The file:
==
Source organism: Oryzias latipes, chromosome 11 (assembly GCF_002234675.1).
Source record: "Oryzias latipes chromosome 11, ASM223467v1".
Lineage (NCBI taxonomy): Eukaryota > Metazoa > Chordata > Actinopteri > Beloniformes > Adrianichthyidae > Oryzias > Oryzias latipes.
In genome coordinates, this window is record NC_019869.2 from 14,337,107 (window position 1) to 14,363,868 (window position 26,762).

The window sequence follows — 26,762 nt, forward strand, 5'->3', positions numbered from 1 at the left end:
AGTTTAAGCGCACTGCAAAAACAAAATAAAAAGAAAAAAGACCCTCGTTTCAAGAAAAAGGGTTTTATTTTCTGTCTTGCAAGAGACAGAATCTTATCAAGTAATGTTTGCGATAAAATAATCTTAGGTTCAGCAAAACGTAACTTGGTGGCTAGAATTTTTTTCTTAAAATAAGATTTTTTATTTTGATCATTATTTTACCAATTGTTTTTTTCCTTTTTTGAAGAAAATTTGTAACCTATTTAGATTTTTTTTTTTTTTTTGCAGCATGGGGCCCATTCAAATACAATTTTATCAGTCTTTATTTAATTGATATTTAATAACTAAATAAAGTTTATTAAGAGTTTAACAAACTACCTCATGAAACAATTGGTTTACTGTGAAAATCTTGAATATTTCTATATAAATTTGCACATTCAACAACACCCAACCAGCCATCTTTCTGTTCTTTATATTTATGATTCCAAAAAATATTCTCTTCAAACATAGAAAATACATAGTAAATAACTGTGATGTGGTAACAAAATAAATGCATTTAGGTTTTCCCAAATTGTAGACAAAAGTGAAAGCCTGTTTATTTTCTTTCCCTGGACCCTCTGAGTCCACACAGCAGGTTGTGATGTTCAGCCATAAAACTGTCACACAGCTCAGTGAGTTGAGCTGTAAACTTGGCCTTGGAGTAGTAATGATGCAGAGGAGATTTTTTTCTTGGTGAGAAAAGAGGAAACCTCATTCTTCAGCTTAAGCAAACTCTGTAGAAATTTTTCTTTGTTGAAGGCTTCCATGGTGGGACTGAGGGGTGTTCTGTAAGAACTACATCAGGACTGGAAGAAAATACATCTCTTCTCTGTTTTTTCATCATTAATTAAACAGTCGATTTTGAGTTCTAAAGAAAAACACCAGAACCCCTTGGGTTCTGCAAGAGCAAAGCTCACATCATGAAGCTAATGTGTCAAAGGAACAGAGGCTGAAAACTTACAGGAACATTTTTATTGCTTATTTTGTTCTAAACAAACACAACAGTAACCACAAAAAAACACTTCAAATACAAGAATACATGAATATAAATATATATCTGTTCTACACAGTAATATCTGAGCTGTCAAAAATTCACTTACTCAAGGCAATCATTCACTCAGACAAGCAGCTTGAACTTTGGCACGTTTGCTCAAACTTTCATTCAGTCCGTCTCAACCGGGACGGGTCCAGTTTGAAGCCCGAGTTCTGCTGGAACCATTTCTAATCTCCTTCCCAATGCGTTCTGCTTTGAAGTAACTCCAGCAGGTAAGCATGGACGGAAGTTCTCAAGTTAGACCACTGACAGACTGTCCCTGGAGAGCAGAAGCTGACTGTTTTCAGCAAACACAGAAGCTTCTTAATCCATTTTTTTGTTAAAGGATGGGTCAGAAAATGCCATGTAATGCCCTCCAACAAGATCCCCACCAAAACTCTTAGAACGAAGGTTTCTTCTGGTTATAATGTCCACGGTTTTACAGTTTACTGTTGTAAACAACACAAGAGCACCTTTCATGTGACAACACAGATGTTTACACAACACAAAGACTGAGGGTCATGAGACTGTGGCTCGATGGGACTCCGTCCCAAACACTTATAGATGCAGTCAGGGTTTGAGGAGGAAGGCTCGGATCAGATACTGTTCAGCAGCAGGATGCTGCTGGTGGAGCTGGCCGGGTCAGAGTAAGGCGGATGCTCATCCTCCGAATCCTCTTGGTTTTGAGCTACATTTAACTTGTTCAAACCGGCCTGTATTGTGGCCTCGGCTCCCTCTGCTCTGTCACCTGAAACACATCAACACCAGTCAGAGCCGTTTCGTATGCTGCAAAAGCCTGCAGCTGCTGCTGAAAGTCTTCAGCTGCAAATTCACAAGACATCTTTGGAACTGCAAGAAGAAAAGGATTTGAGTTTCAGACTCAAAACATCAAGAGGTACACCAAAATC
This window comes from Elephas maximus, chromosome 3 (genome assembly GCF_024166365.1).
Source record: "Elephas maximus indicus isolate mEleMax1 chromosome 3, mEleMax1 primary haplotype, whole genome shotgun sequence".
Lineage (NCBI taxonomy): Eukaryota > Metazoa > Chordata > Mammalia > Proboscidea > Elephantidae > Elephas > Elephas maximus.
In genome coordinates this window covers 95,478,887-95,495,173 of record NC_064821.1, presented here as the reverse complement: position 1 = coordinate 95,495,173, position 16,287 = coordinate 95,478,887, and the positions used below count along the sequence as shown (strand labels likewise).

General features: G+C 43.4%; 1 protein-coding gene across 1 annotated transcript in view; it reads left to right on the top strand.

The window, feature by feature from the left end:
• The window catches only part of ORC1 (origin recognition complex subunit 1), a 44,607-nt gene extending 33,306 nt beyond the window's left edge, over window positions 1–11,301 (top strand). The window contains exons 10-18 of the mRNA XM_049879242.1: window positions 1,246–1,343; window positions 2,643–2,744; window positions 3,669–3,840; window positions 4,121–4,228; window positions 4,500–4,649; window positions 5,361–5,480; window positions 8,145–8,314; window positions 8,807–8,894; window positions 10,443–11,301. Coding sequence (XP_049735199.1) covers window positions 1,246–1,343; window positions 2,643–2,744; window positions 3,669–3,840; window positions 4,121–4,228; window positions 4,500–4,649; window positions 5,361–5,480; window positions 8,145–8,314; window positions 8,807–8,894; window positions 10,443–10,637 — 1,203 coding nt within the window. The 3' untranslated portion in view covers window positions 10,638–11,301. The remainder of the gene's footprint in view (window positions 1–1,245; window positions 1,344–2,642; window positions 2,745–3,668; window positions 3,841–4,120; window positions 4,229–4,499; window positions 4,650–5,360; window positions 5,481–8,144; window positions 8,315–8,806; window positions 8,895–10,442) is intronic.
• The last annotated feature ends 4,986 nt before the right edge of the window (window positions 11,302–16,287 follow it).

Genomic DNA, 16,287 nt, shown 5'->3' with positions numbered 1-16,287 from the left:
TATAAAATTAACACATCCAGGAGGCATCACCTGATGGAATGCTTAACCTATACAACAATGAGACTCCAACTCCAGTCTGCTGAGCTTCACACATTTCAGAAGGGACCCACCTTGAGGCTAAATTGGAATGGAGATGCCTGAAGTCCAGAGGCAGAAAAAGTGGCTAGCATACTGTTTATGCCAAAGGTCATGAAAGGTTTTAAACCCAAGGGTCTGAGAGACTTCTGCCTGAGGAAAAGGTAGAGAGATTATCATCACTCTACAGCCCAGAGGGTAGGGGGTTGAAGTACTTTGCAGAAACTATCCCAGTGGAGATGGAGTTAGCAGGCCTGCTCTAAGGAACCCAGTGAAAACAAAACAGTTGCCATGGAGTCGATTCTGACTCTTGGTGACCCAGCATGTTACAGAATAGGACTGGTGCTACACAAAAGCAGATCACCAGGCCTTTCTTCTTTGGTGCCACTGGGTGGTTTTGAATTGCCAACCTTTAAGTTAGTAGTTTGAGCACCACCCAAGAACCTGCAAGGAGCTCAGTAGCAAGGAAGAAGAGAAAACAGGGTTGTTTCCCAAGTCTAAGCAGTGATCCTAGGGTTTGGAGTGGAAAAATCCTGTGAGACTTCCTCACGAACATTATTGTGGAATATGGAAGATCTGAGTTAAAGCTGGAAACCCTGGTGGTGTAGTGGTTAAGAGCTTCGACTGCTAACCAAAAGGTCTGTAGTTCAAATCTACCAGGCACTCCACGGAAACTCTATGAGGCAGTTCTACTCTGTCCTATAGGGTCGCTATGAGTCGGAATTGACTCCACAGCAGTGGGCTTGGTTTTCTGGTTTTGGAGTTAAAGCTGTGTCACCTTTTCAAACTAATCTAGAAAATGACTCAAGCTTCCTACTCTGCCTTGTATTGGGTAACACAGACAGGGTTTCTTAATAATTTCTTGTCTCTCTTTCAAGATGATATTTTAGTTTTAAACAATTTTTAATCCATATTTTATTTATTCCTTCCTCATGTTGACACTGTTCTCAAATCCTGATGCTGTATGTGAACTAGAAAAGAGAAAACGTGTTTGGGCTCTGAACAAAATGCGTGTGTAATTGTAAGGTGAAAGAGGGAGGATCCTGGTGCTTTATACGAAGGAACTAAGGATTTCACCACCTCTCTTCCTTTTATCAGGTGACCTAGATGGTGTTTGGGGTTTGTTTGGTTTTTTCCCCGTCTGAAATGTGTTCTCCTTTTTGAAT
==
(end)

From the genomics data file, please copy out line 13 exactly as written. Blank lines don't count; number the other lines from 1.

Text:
• The window catches only part of ORC1 (origin recognition complex subunit 1), a 44,607-nt gene extending 33,306 nt beyond the window's left edge, over window positions 1–11,301 (top strand). The window contains exons 10-18 of the mRNA XM_049879242.1: window positions 1,246–1,343; window positions 2,643–2,744; window positions 3,669–3,840; window positions 4,121–4,228; window positions 4,500–4,649; window positions 5,361–5,480; window positions 8,145–8,314; window positions 8,807–8,894; window positions 10,443–11,301. Coding sequence (XP_049735199.1) covers window positions 1,246–1,343; window positions 2,643–2,744; window positions 3,669–3,840; window positions 4,121–4,228; window positions 4,500–4,649; window positions 5,361–5,480; window positions 8,145–8,314; window positions 8,807–8,894; window positions 10,443–10,637 — 1,203 coding nt within the window. The 3' untranslated portion in view covers window positions 10,638–11,301. The remainder of the gene's footprint in view (window positions 1–1,245; window positions 1,344–2,642; window positions 2,745–3,668; window positions 3,841–4,120; window positions 4,229–4,499; window positions 4,650–5,360; window positions 5,481–8,144; window positions 8,315–8,806; window positions 8,895–10,442) is intronic.